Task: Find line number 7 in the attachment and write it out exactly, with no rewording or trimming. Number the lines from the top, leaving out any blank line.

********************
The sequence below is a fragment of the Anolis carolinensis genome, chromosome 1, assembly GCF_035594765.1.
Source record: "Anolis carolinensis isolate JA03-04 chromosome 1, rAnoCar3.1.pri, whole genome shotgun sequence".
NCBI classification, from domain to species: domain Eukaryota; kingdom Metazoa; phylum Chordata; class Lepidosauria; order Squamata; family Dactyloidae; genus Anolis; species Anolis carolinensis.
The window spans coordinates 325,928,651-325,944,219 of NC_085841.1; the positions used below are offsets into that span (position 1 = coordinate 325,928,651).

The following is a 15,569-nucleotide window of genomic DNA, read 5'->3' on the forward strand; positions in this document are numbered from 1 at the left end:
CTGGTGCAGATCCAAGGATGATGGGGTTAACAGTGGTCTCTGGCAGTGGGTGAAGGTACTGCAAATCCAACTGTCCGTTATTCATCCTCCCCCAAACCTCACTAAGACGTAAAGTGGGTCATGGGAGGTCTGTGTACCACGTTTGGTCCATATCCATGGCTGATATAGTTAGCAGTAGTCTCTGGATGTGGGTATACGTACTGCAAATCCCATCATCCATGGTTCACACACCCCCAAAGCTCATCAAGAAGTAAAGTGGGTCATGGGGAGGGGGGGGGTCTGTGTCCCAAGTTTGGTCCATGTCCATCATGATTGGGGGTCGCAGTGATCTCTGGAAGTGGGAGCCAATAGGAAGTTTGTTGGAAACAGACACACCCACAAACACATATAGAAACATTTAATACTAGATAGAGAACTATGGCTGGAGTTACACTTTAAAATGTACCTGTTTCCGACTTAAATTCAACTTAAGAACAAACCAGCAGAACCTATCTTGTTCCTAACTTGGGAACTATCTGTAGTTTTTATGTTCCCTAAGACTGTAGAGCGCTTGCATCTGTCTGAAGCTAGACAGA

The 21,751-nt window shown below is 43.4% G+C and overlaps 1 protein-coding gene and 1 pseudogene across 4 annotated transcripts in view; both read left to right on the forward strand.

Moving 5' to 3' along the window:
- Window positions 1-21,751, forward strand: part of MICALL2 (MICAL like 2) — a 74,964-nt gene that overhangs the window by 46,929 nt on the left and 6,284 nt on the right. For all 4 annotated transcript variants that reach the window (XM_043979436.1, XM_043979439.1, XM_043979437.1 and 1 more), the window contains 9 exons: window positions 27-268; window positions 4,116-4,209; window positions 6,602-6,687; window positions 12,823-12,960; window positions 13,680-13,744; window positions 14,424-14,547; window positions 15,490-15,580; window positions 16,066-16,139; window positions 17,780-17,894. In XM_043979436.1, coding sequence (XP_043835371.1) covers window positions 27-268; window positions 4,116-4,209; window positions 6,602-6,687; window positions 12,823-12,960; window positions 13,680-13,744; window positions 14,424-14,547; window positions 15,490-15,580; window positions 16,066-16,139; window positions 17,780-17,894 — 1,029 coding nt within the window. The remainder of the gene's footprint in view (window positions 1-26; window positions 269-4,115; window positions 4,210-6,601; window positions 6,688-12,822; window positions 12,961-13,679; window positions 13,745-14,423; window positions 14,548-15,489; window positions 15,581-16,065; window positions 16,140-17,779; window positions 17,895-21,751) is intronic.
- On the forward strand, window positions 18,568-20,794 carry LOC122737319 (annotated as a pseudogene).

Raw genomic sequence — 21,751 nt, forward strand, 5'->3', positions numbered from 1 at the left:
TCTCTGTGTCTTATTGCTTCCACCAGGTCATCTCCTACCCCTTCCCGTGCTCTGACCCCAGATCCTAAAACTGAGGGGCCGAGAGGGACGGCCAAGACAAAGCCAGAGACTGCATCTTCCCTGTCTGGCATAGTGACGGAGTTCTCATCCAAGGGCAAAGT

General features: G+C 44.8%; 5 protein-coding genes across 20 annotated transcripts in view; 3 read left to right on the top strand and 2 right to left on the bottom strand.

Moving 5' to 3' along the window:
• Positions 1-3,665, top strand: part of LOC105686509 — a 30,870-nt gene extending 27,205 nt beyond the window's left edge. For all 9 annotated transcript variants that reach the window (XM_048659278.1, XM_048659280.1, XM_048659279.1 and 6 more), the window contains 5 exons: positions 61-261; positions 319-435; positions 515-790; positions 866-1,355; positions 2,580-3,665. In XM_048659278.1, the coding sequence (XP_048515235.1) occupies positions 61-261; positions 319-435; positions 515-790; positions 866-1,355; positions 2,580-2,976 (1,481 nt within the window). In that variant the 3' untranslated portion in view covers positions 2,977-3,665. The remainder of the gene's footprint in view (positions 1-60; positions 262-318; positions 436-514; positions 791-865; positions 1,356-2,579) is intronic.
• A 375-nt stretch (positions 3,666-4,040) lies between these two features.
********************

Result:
The 21,751-nt window shown below is 43.4% G+C and overlaps 1 protein-coding gene and 1 pseudogene across 4 annotated transcripts in view; both read left to right on the forward strand.